Part-car-chase-action, part-buddy-comedy, and arguably part-superhero film, ‘Hobbs and Shaw’ serviceably assembles the requisites for a popcorn blockbuster.
The plot of the Fast & Furious films truly came a long way from illegal street-racing and high speed heists. Its newest spin-off, Hobbs & Shaw, ratchets up the stakes by involving a deadly virus that can wipe out half of the population. Apparently, it boils down to averting a Thanos phenomenon. I’m not sure if screenwriters Chris Morgan and Drew Pearce originally intended their script as a pitch for a Marvel or a Mission: Impossible film, but do we really care? The latest chapter may feature less cars and more formulaic blockbuster elements, yet one thing has always been consistent – the franchise’s over-the-top ambition to wreck your suspension of disbelief. Hobbs & Shaw knows that its explosive stunt choreography is the main reason why we’re along for the ride. It’s outrageously fun and ridiculous.
There are at least two more reasons for this spin-off: 1. Vin Diesel and The Rock reportedly had some beef, so both are not exactly thrilled to work together anytime soon; and 2. This actually serves as a way to extend the franchise without the need of having all the A-listers. Hobbs & Shaw capitalizes on two previous anti-heroes and puts them in a buddy action-comedy: a federal law enforcement officer Luke Hobbs (Dwayne “The Rock” Johnson) and a world class thief/mercenary Deckard Shaw (Jason Statham). Both are epitome of toxic masculinity, but these bald, muscle-bound alpha males are different in many ways and they hate each other’s guts. Soon, they have to work together. For Hobbs it’s another job of saving the world, while for Shaw, it’s a personal quest to save his estranged sister Hattie (Vanessa Kirby).
Director David Leitch (Deadpool 2 and John Wick) mostly assembles Hobbs & Shaw with spare parts from previous action films – you will be reminded of M:I – Fallout, Mad Max: Fury Road, Skyscraper and even Kingsman at some point. The resulting model feels less like a F&F film and more like the standard flicks that The Rock and Statham have starred in. The film also tries to occupy the comedic lane with its brand of lowbrow banter. And in case it’s not clear, Leitch drops a couple of big star cameos doing gags along the way (they will remain unnamed for your surprise). Or you can just wait for the part where Hobbs and Shaw funnily engage in slow-mo punches. Or the part where Hobbs and his brothers perform a Samoan chant before throwing themselves into battle. Yes, that really happened. Sure enough, the film gets away with its absurd setups with the help of the winning charisma of its leads.
Elsewhere, I saw the order of the epic stunts coming from a mile away – no thanks to the trailers that spilled too much of the set pieces. There’s supposed to be a grave sense of danger – moments where butts should be lifted from seats – but since almost everything here defies physics and common logic, you might as well get a good laugh at its audacity and willingness to lunacy. In one scene, Hobbs fearlessly jumps out of a skyscraper to catch a henchman who’s rappelling down below. Twenty seconds later, he jumps again in pursuit of a different henchman, effortlessly changing the trajectory of his freefall. And lest we forget the portion where Hobbs holds down a helicopter using his terrific biceps. Captain America would be proud.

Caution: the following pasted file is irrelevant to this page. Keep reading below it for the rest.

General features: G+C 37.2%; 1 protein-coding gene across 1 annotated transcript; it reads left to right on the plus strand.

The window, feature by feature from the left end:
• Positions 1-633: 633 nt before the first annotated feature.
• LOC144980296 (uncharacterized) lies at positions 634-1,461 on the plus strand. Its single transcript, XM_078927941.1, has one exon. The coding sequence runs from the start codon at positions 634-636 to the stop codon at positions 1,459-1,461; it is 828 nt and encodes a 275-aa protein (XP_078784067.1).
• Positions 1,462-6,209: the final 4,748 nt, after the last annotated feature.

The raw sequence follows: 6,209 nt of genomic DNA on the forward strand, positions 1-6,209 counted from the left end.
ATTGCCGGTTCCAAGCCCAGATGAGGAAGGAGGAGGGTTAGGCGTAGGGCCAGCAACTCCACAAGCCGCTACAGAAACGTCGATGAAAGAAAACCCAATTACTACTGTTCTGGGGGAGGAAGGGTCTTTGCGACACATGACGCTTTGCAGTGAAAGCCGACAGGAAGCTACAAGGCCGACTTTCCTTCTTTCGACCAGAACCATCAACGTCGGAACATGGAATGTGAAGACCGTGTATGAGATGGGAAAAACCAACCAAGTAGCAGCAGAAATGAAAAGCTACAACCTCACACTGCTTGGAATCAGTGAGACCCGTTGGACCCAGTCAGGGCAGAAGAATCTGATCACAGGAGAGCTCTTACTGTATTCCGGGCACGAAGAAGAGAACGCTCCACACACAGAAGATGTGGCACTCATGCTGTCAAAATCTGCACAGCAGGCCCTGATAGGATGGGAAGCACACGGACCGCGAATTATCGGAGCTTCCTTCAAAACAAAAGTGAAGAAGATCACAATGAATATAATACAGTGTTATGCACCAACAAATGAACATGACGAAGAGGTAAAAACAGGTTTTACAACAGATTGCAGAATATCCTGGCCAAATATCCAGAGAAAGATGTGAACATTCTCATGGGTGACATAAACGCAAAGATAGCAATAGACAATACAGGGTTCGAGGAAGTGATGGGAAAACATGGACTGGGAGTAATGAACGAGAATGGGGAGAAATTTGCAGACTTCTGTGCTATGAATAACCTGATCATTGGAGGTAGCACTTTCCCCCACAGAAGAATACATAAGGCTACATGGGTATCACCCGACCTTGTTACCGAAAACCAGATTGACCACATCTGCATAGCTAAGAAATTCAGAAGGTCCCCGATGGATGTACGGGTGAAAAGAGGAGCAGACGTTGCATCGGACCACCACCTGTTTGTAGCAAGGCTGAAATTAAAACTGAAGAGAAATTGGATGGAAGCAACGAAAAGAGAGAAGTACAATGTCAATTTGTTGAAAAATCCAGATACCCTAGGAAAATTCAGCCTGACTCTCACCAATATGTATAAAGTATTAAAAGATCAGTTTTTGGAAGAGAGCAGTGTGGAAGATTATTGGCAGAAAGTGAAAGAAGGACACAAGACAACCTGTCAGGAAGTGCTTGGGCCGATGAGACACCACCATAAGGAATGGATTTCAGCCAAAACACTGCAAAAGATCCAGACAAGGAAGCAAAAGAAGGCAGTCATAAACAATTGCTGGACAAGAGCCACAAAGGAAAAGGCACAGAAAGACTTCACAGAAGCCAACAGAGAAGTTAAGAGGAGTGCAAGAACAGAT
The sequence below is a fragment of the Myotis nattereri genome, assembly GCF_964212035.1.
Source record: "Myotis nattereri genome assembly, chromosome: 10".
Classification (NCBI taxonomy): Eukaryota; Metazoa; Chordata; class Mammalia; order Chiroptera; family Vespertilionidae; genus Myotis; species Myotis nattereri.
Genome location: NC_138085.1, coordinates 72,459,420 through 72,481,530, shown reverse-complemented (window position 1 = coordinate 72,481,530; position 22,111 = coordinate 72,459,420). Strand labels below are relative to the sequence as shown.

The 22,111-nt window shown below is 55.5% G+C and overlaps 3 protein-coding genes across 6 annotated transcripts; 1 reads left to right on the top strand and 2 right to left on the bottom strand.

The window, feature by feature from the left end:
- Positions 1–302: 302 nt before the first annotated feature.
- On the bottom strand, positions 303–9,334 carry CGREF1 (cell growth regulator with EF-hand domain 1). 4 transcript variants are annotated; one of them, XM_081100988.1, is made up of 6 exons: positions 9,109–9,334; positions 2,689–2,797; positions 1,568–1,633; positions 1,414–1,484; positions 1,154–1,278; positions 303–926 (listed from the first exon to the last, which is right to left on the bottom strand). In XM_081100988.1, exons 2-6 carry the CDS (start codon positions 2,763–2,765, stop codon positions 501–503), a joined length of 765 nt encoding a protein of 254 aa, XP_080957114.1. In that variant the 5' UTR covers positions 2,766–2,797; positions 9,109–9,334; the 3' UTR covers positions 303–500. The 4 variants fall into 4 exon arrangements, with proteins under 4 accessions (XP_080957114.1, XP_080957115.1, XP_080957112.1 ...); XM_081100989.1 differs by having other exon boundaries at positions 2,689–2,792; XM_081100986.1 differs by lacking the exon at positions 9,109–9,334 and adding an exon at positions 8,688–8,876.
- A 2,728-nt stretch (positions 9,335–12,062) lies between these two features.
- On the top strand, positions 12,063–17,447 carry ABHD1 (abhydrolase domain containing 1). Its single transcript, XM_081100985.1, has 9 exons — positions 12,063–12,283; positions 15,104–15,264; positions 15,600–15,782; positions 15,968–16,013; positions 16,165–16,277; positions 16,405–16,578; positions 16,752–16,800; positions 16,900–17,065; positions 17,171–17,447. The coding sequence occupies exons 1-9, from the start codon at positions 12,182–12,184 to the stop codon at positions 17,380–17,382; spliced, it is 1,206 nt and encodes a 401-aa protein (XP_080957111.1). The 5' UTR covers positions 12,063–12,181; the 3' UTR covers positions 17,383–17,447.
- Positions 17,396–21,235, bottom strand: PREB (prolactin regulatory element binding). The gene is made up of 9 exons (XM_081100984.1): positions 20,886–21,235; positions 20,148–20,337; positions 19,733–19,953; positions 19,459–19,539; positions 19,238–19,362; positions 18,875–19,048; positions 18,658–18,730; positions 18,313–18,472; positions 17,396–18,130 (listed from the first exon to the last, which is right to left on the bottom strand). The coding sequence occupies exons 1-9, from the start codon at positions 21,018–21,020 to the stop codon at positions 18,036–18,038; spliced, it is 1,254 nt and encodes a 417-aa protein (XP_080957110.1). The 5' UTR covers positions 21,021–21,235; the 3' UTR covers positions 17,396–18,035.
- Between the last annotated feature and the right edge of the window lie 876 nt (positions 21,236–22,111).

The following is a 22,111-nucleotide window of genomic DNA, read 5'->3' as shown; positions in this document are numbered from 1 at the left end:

And since we’re almost dealing with superheroic stuff now, it’s only fitting that Hobbs & Shaw introduces the franchise’s most formidable villain yet – the Winter Soldier, er, Brixton Lore (Idris Elba), a bionic MI6 agent who calls himself as the “Black Superman.” Given his skillset and abilities, he can also be a terminator and a transformer for all we know. Elba knocks his role out of the park, however, the biggest revelation here is neither him or the two leads. Vanessa Kirby’s Hattie steals the show with her exquisite balance of classiness and feistiness. Her character does not succumb as a damsel in distress – she can beat up guys on her own, all while remaining to be the film’s source of emotional friction. Someone please give Kirby a solo action feature.
You can accuse Hobbs & Shaw as a mindless form of entertainment but it’s never soulless. No matter how bonkers the action sequences can get, the film abides by the franchise’s hallmark of putting the family first above anything else. Such a theme can be a contractual obligation by now – both leads here are in need of a family reconciliation. Their respective subplots could’ve been done better as they’re a bit overplayed and underdeveloped. But it’s the sentiment that counts, I guess.
Overall, this spin-off manages to have fun without having the burden of tying much of its ends to the F&F universe. Leitch keeps the action and comedy running at full speed, even if the pacing starts to drag at times. The outcome is something you’ve seen before – more or less, but it’s still highly enjoyable. And sometimes, that brand of ridiculous and fun is just enough to keep the action aficionados happy.
3.5 out of 5 stars